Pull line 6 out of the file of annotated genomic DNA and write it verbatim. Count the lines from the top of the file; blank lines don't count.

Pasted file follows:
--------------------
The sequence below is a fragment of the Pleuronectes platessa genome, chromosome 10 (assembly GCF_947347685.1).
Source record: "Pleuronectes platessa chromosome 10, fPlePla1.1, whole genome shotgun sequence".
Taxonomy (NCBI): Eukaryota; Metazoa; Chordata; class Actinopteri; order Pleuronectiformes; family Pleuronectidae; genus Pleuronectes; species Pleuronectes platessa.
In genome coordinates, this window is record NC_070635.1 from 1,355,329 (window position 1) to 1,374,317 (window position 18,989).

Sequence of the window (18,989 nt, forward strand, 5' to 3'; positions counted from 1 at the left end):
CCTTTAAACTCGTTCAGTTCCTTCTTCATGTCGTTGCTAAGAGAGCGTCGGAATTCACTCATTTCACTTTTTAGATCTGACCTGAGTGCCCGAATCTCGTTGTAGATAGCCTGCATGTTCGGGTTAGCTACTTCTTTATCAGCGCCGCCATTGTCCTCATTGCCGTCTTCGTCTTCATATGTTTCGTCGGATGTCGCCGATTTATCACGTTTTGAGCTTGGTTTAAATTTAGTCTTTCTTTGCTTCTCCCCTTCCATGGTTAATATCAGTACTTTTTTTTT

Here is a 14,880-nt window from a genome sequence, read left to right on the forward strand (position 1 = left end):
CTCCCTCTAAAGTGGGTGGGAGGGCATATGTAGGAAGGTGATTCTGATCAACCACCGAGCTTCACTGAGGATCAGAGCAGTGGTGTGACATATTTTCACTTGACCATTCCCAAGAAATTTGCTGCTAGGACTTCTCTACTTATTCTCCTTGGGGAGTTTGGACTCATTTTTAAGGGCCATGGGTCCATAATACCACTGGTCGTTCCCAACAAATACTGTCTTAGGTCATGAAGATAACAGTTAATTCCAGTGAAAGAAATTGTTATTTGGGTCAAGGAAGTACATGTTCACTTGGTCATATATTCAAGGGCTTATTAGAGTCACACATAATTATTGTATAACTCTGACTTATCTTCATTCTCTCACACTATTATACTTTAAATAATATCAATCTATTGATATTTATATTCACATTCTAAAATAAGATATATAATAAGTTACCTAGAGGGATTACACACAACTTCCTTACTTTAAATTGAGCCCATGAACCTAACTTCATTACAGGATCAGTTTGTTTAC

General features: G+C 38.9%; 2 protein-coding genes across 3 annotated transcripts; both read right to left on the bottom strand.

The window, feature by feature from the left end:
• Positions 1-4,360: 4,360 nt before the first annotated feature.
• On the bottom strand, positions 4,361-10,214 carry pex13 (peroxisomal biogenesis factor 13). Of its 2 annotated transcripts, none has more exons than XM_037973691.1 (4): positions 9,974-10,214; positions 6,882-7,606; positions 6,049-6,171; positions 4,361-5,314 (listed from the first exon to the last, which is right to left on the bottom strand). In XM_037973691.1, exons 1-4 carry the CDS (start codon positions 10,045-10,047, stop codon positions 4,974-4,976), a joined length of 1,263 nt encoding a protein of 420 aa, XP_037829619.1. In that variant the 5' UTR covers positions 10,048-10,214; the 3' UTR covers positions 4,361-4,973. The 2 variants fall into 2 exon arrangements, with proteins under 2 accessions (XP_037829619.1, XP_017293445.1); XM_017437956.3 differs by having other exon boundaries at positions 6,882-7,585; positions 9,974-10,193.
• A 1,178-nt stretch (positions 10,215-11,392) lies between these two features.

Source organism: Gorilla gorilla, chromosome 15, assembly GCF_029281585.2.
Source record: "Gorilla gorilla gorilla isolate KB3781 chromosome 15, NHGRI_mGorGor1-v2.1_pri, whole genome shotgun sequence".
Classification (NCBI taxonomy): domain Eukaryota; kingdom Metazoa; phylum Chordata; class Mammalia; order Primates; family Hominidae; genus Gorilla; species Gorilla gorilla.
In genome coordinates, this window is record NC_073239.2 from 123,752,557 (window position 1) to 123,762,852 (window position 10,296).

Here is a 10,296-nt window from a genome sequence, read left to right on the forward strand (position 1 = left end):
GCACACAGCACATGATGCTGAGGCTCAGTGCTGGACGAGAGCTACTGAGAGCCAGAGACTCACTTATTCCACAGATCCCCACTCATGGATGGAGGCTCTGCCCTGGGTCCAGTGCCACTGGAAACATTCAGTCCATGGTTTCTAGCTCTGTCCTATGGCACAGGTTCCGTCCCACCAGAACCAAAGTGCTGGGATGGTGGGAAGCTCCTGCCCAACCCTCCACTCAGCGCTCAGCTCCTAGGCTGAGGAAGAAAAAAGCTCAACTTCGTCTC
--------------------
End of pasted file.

CCTTTAAACTCGTTCAGTTCCTTCTTCATGTCGTTGCTAAGAGAGCGTCGGAATTCACTCATTTCACTTTTTAGATCTGACCTGAGTGCCCGAATCTCGTTGTAGATAGCCTGCATGTTCGGGTTAGCTACTTCTTTATCAGCGCCGCCATTGTCCTCATTGCCGTCTTCGTCTTCATATGTTTCGTCGGATGTCGCCGATTTATCACGTTTTGAGCTTGGTTTAAATTTAGTCTTTCTTTGCTTCTCCCCTTCCATGGTTAATATCAGTACTTTTTTTTT